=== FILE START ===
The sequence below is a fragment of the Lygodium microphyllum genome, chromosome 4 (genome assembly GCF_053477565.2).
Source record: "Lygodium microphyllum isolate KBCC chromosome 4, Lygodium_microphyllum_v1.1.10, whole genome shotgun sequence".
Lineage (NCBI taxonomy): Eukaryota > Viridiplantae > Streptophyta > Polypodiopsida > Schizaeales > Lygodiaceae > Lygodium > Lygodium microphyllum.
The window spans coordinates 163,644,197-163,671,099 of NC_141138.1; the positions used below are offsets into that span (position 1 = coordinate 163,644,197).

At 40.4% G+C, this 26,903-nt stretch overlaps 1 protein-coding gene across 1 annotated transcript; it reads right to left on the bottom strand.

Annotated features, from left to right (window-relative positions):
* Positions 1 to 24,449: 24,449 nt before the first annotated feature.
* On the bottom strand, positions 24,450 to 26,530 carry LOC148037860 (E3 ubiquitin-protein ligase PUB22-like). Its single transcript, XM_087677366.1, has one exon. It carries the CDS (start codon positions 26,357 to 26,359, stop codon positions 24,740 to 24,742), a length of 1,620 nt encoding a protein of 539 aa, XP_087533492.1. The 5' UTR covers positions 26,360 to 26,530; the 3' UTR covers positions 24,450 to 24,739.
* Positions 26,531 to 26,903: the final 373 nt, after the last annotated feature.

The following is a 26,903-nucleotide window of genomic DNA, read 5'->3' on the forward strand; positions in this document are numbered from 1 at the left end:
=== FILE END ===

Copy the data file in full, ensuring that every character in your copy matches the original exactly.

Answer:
The sequence below is a fragment of the Lygodium microphyllum genome, chromosome 4 (genome assembly GCF_053477565.2).
Source record: "Lygodium microphyllum isolate KBCC chromosome 4, Lygodium_microphyllum_v1.1.10, whole genome shotgun sequence".
Lineage (NCBI taxonomy): Eukaryota > Viridiplantae > Streptophyta > Polypodiopsida > Schizaeales > Lygodiaceae > Lygodium > Lygodium microphyllum.
The window spans coordinates 163,644,197-163,671,099 of NC_141138.1; the positions used below are offsets into that span (position 1 = coordinate 163,644,197).

At 40.4% G+C, this 26,903-nt stretch overlaps 1 protein-coding gene across 1 annotated transcript; it reads right to left on the bottom strand.

Annotated features, from left to right (window-relative positions):
* Positions 1 to 24,449: 24,449 nt before the first annotated feature.
* On the bottom strand, positions 24,450 to 26,530 carry LOC148037860 (E3 ubiquitin-protein ligase PUB22-like). Its single transcript, XM_087677366.1, has one exon. It carries the CDS (start codon positions 26,357 to 26,359, stop codon positions 24,740 to 24,742), a length of 1,620 nt encoding a protein of 539 aa, XP_087533492.1. The 5' UTR covers positions 26,360 to 26,530; the 3' UTR covers positions 24,450 to 24,739.
* Positions 26,531 to 26,903: the final 373 nt, after the last annotated feature.

The following is a 26,903-nucleotide window of genomic DNA, read 5'->3' on the forward strand; positions in this document are numbered from 1 at the left end: